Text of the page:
He needed Linda's perimssion to be in her home.  Being mature for the sake of the child would have required him to actually talk to her first, not just impose himself like he did.

Daugher and father do not get to make decisions for the mother.

They did an end run around her.  Very PA and rude.


NyaChan

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Re: More uninvited guest (sort of) questions - bit long sorry.
« Reply #35 on: December 25, 2013, 01:22:39 PM »
He got his time without Linda to spend with his child, Linda should get hers.  They are no longer married, he doesn't get automatic entry into her private home.  He should have known to check with Linda before accepting the child's invitation or request.  I don't agree with those who say that it is the child's house too so she should get to extend the invitation and he should be able to count on it as being legitimate- I can tell you with certainty that I would have been in a world of trouble if I had gone around extending invitations to our family home without informing my parents.

Dindrane

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Re: More uninvited guest (sort of) questions - bit long sorry.
« Reply #36 on: December 25, 2013, 03:02:29 PM »
He got his time without Linda to spend with his child, Linda should get hers.  They are no longer married, he doesn't get automatic entry into her private home.  He should have known to check with Linda before accepting the child's invitation or request.  I don't agree with those who say that it is the child's house too so she should get to extend the invitation and he should be able to count on it as being legitimate- I can tell you with certainty that I would have been in a world of trouble if I had gone around extending invitations to our family home without informing my parents.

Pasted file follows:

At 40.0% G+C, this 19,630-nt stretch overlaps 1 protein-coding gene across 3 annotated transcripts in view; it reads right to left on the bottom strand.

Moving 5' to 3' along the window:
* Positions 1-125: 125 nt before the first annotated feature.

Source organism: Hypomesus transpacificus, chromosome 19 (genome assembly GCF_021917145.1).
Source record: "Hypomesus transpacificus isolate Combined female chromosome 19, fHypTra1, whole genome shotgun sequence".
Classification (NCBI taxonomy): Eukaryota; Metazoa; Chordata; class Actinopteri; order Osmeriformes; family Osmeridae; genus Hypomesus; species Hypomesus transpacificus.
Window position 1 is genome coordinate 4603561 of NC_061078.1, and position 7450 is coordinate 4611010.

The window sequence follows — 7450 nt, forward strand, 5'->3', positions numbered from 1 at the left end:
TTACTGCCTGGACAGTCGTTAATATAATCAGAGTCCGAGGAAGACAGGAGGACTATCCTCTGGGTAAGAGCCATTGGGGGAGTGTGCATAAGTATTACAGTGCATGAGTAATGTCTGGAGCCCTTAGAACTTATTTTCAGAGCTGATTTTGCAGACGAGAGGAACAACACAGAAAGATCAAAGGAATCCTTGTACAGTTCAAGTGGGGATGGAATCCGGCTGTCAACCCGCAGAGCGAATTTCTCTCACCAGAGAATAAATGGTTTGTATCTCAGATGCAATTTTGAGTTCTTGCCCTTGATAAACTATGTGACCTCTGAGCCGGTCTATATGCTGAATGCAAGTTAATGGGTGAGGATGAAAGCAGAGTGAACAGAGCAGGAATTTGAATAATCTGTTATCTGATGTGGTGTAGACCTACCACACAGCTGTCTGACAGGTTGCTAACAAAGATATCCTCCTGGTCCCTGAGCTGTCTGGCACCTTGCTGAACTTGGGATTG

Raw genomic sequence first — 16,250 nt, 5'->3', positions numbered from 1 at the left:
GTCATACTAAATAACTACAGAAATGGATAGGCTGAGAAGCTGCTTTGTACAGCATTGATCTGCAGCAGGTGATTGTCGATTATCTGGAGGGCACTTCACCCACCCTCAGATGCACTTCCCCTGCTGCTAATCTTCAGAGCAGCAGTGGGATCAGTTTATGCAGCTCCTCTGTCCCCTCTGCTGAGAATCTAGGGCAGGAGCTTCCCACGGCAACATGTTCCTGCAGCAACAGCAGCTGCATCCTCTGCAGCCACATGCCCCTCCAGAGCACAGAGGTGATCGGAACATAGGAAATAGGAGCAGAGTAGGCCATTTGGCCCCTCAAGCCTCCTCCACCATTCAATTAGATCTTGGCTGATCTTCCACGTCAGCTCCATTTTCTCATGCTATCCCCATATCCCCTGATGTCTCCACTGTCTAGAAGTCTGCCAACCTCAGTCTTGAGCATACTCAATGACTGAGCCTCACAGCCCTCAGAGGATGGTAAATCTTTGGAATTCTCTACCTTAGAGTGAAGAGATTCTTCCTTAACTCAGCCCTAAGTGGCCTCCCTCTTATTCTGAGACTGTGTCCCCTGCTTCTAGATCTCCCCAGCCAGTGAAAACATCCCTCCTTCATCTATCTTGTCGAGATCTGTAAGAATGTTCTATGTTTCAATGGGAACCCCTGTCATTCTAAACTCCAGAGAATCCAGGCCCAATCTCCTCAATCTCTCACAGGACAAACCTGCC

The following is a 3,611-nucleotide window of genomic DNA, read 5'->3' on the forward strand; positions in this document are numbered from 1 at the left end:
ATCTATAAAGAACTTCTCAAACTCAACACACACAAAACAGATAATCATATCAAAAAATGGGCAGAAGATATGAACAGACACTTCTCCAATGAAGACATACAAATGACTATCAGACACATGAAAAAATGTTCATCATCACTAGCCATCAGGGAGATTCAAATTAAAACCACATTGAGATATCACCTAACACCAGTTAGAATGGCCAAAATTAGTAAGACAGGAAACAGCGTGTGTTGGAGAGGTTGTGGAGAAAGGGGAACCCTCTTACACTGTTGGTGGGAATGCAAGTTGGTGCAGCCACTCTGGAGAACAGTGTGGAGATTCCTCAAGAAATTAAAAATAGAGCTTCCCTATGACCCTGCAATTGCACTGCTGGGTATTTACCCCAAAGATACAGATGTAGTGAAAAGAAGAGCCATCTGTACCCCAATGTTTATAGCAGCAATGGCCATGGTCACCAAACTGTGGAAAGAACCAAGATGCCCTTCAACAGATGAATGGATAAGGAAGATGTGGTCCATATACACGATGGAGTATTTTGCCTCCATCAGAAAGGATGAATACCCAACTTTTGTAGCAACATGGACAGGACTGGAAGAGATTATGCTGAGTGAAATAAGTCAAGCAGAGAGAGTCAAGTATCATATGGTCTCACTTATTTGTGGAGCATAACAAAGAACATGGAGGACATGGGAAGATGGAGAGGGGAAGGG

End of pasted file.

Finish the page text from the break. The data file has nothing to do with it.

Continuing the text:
And you know, even if it is her house, it's not her party (in the sense that she's not the one hosting it). If I was throwing a birthday party for my husband (who, as an adult and my spouse, has the same privileges regarding invitations to our home as I do), and he invited a friend at the last minute without telling me, I'd be upset with him. Not because he had no right to invite that friend, or even because the friend would be unwelcome, but because he wasn't hosting the party and therefore had no right to issue invitations without checking in with me first. Inviting someone without warning can make it difficult to accommodate that person, even if they would otherwise be welcome (or not unwelcome).

The parent-child dynamic in this situation really only affects Linda's ability to control the guest list (she has more power over it because she is the parent than she would if Pam wasn't her young child), and Dave's ability to know that the last-minute and unexpected invitation is just exactly that, and almost certainly given without the host's knowledge.


purple

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Re: More uninvited guest (sort of) questions - bit long sorry.
« Reply #37 on: December 25, 2013, 08:05:28 PM »
When Pam asked him to stay for her party, the polite thing for Dave to do would have been to tell her that he needed to check with her mother.

As for entering the house--Dave does not live there. He had no business wandering through the house. Even if Pam wanted to show him her room, he should have told/asked Linda. As for going anywhere else except the bathroom--very rude. Making himself at home (I'm guessing he turned on the TV or something), absolutely not.